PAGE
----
Description of a Struggle

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"Description of a Struggle"
Author Franz Kafka
Original title "Beschreibung eines Kampfes"
Country Germany
Language German
Published in Betrachtung
Publication type Anthology
Publisher Rowohlt Verlag
Publication date 1912
The Petřín hill (in German Laurenziberg) in Prague is featured prominently in "Description of a Struggle."

"Description of a Struggle" (German: "Beschreibung eines Kampfes") is a short story by Franz Kafka. It contains the dialogues "Conversation with the Supplicant" ("Gespräch mit dem Beter") and "Conversation with the Drunk" ("Gespräch mit dem Betrunkenen")


"Description of a Struggle" is one of Kafka's earliest stories that was not destroyed and is usually the earliest included in collections of his work. (His oldest surviving work of fiction is "Shamefaced Lanky and Impure in Heart," which he wrote a few years earlier and which only survived because it was included in a letter to his friend Oskar Pollak.) Kafka began the story in 1904 at the age of 20 and worked on it on and off until 1909.

It is also notable for being the story that Kafka first showed to his friend Max Brod and which convinced Brod that Kafka should further pursue his writing. Brod liked the story so much that he mentioned Kafka as an example of "the high level reached by [today's] German literature" in a theatre review of his, this before Kafka had even been published.[1] Brod eventually convinced Kafka to submit his work to Franz Blei's literary journal Hyperion, which published a short fragment of the story in its inaugural 1908 issue.[1] Two further chapters were published in the short-lived Hyperion's final issue in the spring of 1909.

Plot summary

"Description of a Struggle" is one of Kafka's longer minor works and is divided into three chapters. The first chapter is narrated by a young man attending a party and tells of his "acquaintance" (as he is referred to in the story) that he meets there. The second chapter is the longest and is itself split into several sections. The narrator leaps onto his acquaintance's back and rides him like a horse and imagines a landscape that responds to his every whim. He then meets an extraordinarily fat man carried on a litter who tells him the story of a "supplicant" who prays by smashing his head into the ground. In the third chapter, the narrator returns to reality, so to speak, and continues his walk up the Laurenziberg in winter with his acquaintance.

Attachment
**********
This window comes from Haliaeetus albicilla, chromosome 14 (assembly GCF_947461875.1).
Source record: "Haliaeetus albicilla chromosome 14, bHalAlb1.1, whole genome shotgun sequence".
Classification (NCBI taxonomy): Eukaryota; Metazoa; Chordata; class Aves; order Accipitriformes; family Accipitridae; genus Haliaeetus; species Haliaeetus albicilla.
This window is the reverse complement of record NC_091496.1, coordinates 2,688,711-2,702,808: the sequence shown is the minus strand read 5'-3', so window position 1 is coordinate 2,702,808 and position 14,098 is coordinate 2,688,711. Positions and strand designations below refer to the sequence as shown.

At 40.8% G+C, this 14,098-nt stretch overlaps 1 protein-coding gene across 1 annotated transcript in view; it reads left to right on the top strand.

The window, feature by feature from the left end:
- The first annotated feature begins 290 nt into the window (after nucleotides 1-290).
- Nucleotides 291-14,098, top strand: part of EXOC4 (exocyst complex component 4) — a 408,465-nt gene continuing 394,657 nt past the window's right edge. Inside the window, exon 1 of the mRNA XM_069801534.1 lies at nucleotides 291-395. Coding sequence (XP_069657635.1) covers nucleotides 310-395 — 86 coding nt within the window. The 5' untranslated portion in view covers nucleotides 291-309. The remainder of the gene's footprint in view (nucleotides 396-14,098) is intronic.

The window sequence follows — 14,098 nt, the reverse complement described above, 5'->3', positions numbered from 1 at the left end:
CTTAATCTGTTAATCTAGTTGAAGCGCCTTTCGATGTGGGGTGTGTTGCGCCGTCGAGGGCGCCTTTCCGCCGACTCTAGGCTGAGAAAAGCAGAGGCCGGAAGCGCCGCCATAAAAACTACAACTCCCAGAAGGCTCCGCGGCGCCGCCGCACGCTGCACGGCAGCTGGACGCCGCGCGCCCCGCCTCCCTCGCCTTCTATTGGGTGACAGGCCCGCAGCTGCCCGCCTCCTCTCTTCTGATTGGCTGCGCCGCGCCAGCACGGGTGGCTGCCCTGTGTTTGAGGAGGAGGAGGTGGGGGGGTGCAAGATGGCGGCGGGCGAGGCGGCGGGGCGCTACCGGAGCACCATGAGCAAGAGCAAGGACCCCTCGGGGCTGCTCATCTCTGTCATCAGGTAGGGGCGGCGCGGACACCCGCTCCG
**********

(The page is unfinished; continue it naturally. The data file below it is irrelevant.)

"Description of a Struggle" is not usually considered one of Kafka's better works and it is often dismissed by critics turned off by its fragmentary nature and lack of polish.[1] John Updike, in his foreword to an English language collection of Kafka's stories calls it (along with "Wedding Preparations in the Country," another early story) "repellent" containing "something of adolescent posturing" and advises new readers of Kafka to skip them.[2] Updike encourages readers to return to these early stories once "initiated" with his other works.


The original version of "Description of a Struggle" ran to 110 pages long; in 1909 Kafka attempted to completely rewrite it. This rewrite, which is only 58 pages, is the version that is known today. It is not clear if the rest was lost or if he simply never finished it. In 1910 Kafka gave the manuscript to Brod, writing "what pleases me most about the novella, dear Max, is that it's out of the house."[1] More fragments appeared in Kafka's first book, 1913's Meditations and the modern version of the story was assembled by Brod in 1935 after Kafka's death.

Adaptations and derivative works

A monument in Prague depicts Kafka riding on the back of an empty suit, by Jaroslav Róna, inspired by events in the story
  • A short film loosely based on the work was made in 1993 by Tony Pemberton starring Parker Posey and himself. Some of the scenes, like those depicting the fat man on his litter and those about the supplicant, are somewhat faithful to the original and use Kafka's (translated) dialogue almost verbatim, while others are variations on the theme that otherwise have little to do with it. Pemberton plays the part of the unnamed protagonist and Posey plays a female version of his acquaintance who is also the protagonist's ex-lover.
  • A monument to Kafka in Prague created by sculptor Jaroslav Róna is inspired by the events of the story; it depicts Kafka riding on the back of an empty suit.


  1. 1.0 1.1 1.2 1.3 Pawel, Ernst (1984). The Nightmare of Reason: A Life of Franz Kafka. New York: Farrar-Straus-Giroux. pp. 160–163. ISBN 0-374-22236-3.<templatestyles src="Module:Citation/CS1/styles.css"></templatestyles>
  2. Franz Kafka: The Complete Stories. Schocken. 1971. xii–xiii. ISBN 0-8052-0873-9.<templatestyles src="Module:Citation/CS1/styles.css"></templatestyles>


  • Manfred Engel "Beschreibung eines Kampfes - Narrative Integration und phantastisches Erzählen". In: Manfred Engel, Ritchie Robertson (eds.): Kafka und die kleine Prosa der Moderne / Kafka and Short Modernist Prose. Königshausen & Neumann, Würzburg 2010 (Oxford Kafka Studies I), 99-116. ISBN 978-3-8260-4029-0
  • Barbara Neymeyr: "Beschreibung eines Kampfes". In: Manfred Engel, Bernd Auerochs (eds.): Kafka-Handbuch. Leben - Werk - Wirkung. Metzler, Stuttgart, Weimar 2010, 91-110, ISBN 978-3-476-02167-0.